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The tragic and avoidable death of an 8 year old boy has highlighted the consequences of medical misdiagnosis.
Six months after the coroner’s verdict was delivered, in which it was stated that there was “a failure to provide basic medical care”, Callum Cartlidge’s parents are still waiting for an apology from the Worcestershire Royal Hospital.
Callum was diagnosed with tonsillitis and despite his mum asking for a blood test as he had been ill in the months before the diagnosis, the hospital staff told her he wasn’t at a stage to have a blood test.
A blood test would have shown that Callum was suffering from Addisonian crisis. If discovered, this could have been treated and the underlying Addison’s Disease would have been diagnosed.
As it was, Callum was discharged and tragically suffered a cardiac arrest at home the next day. Despite living just 1.9 miles from Alexandra Hospital in Redditch, Paramedics rushed him back to Worcestershire Royal Hospital which took 23 minutes. At this point, Alexandra Hospital had stopped taking paediatric emergencies due to a shortage of doctors. Although the coroner found this didn’t impact on Callum’s survival, it highlights the fragility of the NHS once again.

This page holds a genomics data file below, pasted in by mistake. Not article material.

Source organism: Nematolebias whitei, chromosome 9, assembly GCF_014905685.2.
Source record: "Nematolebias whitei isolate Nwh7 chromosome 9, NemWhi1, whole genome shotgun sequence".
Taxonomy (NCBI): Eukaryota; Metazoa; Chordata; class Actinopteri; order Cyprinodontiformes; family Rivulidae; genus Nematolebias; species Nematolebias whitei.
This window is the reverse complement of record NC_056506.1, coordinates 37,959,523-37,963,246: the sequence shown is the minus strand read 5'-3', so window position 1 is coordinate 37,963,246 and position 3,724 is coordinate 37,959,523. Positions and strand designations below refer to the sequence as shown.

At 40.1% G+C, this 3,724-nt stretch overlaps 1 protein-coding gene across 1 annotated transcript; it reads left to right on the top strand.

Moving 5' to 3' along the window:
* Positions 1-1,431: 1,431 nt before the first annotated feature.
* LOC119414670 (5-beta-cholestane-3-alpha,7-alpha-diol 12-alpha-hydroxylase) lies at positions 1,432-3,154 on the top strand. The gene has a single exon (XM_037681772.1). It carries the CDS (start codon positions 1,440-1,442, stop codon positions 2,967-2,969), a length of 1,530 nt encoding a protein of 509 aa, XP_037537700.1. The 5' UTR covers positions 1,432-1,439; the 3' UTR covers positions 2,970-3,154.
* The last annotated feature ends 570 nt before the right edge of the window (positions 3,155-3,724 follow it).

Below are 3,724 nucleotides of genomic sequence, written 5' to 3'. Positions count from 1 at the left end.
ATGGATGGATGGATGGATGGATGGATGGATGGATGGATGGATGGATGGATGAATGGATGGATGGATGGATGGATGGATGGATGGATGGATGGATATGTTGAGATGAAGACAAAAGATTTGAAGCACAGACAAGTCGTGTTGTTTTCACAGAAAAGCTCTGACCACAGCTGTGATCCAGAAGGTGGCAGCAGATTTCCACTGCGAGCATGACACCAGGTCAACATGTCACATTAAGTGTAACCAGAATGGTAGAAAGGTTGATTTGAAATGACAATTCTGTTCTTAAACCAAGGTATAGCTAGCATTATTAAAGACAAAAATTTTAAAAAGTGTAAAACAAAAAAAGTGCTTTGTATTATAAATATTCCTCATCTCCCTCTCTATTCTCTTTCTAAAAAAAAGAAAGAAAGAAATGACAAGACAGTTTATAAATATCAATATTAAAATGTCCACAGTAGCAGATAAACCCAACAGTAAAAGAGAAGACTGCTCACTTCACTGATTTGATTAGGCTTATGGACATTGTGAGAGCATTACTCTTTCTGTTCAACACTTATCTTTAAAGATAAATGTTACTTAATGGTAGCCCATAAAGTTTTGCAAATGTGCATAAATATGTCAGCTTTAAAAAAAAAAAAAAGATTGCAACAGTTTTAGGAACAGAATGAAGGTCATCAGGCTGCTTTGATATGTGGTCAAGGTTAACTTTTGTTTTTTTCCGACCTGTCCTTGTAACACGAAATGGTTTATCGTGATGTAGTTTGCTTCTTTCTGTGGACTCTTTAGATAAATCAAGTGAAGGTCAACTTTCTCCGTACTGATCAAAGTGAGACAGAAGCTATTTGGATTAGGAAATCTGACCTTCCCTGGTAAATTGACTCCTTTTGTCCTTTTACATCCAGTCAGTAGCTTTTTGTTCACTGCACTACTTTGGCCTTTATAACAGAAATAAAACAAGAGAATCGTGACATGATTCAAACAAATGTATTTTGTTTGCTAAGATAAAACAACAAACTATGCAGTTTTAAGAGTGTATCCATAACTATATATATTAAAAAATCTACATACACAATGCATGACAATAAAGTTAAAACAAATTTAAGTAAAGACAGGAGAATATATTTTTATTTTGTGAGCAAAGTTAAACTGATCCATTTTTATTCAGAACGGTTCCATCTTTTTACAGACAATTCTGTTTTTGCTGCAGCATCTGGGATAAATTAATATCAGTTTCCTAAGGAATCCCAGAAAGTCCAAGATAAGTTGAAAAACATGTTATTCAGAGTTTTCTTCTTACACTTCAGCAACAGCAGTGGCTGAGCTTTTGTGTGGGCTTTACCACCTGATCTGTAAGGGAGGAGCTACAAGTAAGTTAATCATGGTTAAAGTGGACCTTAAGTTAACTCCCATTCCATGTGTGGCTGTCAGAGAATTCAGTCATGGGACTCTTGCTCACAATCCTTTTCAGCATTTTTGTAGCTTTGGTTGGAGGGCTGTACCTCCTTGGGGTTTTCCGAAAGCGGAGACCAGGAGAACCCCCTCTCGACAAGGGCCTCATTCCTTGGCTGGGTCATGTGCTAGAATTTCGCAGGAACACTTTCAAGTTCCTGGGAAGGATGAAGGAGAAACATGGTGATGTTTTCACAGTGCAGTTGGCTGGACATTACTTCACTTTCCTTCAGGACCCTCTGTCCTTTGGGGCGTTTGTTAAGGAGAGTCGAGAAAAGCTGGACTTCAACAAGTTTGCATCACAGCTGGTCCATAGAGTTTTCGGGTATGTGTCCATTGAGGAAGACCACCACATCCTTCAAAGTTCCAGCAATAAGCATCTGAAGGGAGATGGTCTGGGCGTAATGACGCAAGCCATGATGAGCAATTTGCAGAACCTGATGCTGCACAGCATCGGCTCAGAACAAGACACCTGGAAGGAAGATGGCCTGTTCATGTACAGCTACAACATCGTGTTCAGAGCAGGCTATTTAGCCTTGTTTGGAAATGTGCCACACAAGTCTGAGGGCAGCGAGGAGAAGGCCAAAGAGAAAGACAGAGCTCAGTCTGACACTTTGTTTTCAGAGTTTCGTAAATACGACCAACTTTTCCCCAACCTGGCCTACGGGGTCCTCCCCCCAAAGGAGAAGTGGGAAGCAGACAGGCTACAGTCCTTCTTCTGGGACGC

Addison’s Crisis is a potentially life-threatening condition resulting in low blood pressure, low levels of sugar and high levels of potassium, resulting in the need for immediate medical care.
It is usually the result of physical stress in someone with undiagnosed or untreated Addison’s Disease. The patient’s body does not have the ability to produce the increase in cortisol required to deal with the physical stress the body is dealing with, and so can lead to an Addisonian crisis.